Show Less
Restricted access

Non-Violent Resistance

Irreverence in Irish Culture


Edited By Agnès Maillot, Jennifer Bruen and Jean-Philippe Imbert

Humour, by its very nature controversial, plays an important role in social interaction. With its power to question assumptions, it can be used a weapon of subversion, and its meaning and interpretation are embedded within the culture that generates them in complex ways. The scrutiny of Irish culture through the lens of humour is highly revealing, contributing to an alternative, and sometimes irreverent, reading of events. As John Updike wrote of Raymond Queneau’s witty re-imagining of the Easter Rising, humour can effectively expose «casual ambivalence».

This volume investigates the many ways in which writers, playwrights, politicians, historians, filmmakers, artists and activists have used irreverence and humour to look at aspects of Irish culture and explore the contradictions and shortcomings of the society in which they live.

Show Summary Details
Restricted access

10 Deconstructing and Reconstructing Irish Folklore: The Irreverent Parody of An Béal Bocht (Vito Carrassi)


| 171 →


10 Deconstructing and Reconstructing Irish Folklore: The Irreverent Parody of An Béal Bocht

The study of culture is the study of the inauthentic.1


Folklore and Authenticity

Concepts such as tradition, folklore, ethnicity are essential to understand the history of peoples and nations, or, more precisely, to comprehend how and when peoples and nations conceive, fashion and enhance themselves. What is denoted by these concepts is commonly regarded, more or less purposely, as something fixed, unchangeable, original, almost natural, namely as an intangible heritage2 – intangible, I would say, both because it cannot be touched, being something non-material, and because it must not be touched, by virtue of its key role in the construction of a shared identity – coming from a more or less distant past. Hence, the (alleged) authenticity of this heritage, seen as a major, sacred value, needs to be preserved and safeguarded – if necessary, retrieved, revitalised or even ← 171 | 172 → (re)invented3 – from the risk of disappearing, but also from any kind of change, contamination, hybridism, and above all from the inauthentic influence of modernity.4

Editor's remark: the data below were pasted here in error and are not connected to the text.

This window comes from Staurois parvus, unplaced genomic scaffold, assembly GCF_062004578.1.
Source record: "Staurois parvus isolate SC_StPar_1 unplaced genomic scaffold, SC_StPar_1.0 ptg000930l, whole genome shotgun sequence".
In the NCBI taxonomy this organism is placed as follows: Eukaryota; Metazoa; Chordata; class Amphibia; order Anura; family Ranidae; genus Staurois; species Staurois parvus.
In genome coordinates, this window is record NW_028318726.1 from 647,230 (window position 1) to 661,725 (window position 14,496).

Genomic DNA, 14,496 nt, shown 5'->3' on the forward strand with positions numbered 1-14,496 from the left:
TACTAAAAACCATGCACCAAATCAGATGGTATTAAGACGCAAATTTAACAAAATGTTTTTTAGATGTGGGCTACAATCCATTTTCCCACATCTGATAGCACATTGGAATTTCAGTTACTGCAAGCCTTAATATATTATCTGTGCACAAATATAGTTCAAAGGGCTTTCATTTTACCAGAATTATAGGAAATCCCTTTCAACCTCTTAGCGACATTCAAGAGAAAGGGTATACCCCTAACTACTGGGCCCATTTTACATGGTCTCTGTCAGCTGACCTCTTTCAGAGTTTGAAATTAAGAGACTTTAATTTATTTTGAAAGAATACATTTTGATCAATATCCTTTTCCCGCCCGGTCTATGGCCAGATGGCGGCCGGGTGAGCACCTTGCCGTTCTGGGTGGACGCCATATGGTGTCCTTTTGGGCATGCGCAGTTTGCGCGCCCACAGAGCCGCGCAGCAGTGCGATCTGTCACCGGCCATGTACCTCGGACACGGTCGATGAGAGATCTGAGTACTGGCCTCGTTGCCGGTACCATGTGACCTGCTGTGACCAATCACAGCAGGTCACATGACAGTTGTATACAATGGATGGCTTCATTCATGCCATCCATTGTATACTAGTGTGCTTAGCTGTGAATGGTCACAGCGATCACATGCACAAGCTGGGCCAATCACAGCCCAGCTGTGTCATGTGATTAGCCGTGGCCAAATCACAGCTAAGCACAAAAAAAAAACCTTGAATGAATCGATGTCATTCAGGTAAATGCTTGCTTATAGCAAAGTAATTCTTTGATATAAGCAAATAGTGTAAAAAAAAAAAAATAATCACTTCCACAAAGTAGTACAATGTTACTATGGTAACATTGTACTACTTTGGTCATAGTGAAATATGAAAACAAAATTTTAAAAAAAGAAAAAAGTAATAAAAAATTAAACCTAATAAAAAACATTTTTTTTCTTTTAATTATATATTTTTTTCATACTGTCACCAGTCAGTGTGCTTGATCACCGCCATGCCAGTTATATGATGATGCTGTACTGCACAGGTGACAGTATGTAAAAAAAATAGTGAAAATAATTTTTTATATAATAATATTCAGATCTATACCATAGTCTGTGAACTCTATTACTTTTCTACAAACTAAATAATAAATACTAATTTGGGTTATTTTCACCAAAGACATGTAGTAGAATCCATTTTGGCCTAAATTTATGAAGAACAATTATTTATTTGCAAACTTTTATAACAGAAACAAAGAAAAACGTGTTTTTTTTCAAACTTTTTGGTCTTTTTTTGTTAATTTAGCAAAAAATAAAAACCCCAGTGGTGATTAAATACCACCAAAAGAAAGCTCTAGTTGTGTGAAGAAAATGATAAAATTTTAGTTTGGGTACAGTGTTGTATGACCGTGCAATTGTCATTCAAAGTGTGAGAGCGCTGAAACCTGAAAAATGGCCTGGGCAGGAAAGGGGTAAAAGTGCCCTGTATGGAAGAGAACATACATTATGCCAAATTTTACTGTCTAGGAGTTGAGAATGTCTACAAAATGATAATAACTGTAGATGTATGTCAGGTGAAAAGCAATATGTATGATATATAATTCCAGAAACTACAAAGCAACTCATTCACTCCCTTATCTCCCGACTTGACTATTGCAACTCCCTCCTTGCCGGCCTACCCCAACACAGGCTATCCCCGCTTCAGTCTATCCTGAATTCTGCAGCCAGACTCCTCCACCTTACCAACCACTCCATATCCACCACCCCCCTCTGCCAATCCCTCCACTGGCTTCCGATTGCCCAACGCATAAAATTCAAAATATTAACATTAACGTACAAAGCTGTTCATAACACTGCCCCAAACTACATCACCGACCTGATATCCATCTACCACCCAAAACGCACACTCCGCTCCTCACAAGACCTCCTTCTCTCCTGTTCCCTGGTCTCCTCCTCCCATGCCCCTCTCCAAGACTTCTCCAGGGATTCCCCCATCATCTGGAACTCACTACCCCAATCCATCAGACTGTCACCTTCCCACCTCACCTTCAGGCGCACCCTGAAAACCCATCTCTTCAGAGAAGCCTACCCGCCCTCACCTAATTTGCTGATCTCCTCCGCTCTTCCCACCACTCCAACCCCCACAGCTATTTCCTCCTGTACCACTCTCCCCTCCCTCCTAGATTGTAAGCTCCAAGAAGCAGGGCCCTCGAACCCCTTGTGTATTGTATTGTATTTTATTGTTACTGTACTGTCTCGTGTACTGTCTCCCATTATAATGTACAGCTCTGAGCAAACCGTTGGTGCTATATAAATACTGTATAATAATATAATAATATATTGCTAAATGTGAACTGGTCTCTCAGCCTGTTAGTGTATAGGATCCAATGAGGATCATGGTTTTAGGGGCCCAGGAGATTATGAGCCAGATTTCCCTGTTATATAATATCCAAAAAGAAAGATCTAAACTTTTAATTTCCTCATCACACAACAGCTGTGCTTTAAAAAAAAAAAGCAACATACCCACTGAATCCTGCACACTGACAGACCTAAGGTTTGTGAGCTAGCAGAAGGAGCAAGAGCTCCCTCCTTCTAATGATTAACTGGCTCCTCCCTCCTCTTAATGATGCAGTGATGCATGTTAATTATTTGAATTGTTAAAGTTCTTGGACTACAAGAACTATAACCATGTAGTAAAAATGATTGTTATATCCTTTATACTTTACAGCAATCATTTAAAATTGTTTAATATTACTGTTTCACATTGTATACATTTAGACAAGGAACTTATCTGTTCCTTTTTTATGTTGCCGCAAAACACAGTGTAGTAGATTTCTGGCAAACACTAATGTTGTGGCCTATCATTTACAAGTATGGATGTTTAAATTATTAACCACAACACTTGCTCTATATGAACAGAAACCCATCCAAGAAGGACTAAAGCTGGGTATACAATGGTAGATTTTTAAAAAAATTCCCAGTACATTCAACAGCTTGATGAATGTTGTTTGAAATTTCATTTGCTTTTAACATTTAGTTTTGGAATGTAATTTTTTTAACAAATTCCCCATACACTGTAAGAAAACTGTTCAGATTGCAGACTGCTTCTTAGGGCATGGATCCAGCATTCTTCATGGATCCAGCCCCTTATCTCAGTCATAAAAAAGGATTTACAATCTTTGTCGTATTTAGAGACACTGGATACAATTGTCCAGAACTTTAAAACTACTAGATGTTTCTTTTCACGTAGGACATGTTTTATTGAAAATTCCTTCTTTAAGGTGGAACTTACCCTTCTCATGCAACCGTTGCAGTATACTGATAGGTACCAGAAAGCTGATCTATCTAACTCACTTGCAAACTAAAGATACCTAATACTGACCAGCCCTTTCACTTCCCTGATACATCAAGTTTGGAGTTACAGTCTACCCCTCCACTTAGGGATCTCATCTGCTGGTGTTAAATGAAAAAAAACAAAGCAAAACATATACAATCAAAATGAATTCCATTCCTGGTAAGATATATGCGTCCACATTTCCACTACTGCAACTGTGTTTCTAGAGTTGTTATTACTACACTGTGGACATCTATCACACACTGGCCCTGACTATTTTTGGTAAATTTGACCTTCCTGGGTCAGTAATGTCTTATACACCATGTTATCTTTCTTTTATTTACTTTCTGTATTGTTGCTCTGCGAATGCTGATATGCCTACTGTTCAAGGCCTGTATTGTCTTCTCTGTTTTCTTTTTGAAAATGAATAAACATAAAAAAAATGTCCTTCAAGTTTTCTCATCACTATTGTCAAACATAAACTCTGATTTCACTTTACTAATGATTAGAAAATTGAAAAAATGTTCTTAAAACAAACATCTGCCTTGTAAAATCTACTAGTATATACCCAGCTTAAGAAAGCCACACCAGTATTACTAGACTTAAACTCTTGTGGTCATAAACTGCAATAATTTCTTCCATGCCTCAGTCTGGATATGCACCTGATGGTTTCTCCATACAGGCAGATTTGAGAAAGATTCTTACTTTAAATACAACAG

However, tradition, folklore, ethnicity – and all that is cultural and not natural – are subject to the processes and transitions of history, that is a dynamic and all-embracing space-time context, in which everything is continuously shaped and transformed according to the evolution of cultural, social, political, economic conditions, so as to be made suitable for...

You are not authenticated to view the full text of this chapter or article.

This site requires a subscription or purchase to access the full text of books or journals.

Do you have any questions? Contact us.

Or login to access all content.